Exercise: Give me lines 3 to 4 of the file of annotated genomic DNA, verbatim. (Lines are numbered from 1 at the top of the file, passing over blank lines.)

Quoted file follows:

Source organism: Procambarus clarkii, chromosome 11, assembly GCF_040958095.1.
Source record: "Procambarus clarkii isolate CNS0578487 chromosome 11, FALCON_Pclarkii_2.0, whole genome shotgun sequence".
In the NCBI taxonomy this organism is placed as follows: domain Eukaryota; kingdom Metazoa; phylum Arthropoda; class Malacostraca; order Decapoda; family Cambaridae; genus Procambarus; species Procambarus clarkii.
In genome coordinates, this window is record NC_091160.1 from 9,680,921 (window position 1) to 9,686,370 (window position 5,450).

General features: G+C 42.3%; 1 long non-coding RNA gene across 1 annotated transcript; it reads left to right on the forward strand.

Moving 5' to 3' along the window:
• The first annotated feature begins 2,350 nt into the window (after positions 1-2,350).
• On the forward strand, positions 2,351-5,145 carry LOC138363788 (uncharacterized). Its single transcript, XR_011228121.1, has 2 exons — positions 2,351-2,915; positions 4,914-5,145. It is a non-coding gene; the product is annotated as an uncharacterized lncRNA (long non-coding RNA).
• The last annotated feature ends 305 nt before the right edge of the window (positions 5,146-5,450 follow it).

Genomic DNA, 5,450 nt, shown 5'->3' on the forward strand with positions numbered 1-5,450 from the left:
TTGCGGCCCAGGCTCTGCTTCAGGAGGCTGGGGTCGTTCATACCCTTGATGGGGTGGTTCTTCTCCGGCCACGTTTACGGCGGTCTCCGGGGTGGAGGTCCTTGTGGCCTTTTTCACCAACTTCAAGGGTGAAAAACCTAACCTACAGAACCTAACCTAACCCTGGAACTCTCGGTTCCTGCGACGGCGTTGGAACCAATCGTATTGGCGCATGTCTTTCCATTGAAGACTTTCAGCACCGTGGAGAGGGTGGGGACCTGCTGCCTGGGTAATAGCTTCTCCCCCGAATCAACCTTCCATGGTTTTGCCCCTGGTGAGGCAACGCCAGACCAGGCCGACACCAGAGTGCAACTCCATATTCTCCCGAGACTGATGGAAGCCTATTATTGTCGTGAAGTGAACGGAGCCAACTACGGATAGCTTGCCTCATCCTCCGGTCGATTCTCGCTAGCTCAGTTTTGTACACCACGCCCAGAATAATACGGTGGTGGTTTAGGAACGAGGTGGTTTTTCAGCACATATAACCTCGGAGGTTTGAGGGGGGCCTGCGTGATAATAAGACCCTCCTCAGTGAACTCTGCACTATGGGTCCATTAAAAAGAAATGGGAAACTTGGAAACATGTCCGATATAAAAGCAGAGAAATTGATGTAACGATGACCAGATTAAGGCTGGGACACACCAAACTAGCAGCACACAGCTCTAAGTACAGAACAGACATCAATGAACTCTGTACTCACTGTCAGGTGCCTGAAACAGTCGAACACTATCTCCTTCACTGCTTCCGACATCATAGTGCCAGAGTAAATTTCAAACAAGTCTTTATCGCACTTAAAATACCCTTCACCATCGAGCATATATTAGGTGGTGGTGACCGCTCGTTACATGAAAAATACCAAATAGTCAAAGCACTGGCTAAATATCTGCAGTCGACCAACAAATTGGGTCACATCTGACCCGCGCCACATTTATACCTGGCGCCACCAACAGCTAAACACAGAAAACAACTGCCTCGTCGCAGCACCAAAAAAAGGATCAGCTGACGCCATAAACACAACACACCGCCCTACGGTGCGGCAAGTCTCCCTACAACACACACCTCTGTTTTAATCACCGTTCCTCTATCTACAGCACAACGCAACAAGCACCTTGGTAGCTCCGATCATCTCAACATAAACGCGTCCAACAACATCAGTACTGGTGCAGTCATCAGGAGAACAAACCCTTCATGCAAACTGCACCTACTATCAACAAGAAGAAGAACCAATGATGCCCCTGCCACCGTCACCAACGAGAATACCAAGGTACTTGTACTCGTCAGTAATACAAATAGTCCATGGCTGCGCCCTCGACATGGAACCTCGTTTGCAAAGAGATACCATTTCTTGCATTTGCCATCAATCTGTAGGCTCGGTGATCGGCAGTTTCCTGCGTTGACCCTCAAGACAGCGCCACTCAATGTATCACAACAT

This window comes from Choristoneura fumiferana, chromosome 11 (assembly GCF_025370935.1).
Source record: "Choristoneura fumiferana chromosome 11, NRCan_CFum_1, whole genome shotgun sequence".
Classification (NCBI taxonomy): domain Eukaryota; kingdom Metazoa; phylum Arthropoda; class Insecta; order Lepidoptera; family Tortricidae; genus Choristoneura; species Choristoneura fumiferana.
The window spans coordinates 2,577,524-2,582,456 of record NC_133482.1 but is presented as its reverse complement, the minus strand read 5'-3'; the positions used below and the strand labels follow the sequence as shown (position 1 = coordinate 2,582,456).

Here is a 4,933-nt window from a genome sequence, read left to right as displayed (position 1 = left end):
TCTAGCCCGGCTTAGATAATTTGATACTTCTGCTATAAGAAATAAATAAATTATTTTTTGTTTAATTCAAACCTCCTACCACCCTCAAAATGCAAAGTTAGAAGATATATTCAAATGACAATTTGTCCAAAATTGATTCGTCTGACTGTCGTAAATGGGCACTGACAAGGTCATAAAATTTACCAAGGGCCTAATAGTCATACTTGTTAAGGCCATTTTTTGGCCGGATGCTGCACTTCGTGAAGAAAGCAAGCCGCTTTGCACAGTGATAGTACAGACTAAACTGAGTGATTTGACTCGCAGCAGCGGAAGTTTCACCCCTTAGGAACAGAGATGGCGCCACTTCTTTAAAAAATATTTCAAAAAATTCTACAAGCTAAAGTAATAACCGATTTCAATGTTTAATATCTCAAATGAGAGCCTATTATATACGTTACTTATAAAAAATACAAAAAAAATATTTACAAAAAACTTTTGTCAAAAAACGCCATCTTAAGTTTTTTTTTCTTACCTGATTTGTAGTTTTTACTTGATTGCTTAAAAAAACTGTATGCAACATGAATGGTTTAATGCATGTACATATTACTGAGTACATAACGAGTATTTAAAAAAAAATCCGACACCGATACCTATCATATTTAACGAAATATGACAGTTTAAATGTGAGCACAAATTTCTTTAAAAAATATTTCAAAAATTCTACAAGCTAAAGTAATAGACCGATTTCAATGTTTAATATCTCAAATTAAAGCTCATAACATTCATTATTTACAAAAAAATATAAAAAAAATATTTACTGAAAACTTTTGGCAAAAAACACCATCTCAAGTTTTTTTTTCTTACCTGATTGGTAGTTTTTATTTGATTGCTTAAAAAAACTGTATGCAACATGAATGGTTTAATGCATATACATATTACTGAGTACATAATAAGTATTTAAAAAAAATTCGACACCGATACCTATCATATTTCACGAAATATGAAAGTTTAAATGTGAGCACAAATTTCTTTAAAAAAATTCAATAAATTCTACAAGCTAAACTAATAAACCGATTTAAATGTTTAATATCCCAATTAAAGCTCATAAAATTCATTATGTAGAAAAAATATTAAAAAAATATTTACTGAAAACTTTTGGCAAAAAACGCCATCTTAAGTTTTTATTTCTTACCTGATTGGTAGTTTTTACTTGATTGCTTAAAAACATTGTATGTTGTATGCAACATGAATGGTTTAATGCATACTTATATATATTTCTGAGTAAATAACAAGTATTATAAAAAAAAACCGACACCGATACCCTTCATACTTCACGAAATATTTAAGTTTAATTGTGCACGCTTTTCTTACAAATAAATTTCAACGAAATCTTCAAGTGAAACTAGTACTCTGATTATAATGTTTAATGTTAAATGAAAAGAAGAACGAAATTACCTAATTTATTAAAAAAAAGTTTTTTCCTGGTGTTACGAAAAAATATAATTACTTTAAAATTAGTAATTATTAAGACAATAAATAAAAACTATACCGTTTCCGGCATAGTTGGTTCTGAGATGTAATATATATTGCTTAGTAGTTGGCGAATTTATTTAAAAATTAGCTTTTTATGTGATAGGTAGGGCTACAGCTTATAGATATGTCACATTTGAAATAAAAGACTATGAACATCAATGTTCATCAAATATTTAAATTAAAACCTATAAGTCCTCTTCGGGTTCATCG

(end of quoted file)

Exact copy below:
In the NCBI taxonomy this organism is placed as follows: domain Eukaryota; kingdom Metazoa; phylum Arthropoda; class Malacostraca; order Decapoda; family Cambaridae; genus Procambarus; species Procambarus clarkii.
In genome coordinates, this window is record NC_091160.1 from 9,680,921 (window position 1) to 9,686,370 (window position 5,450).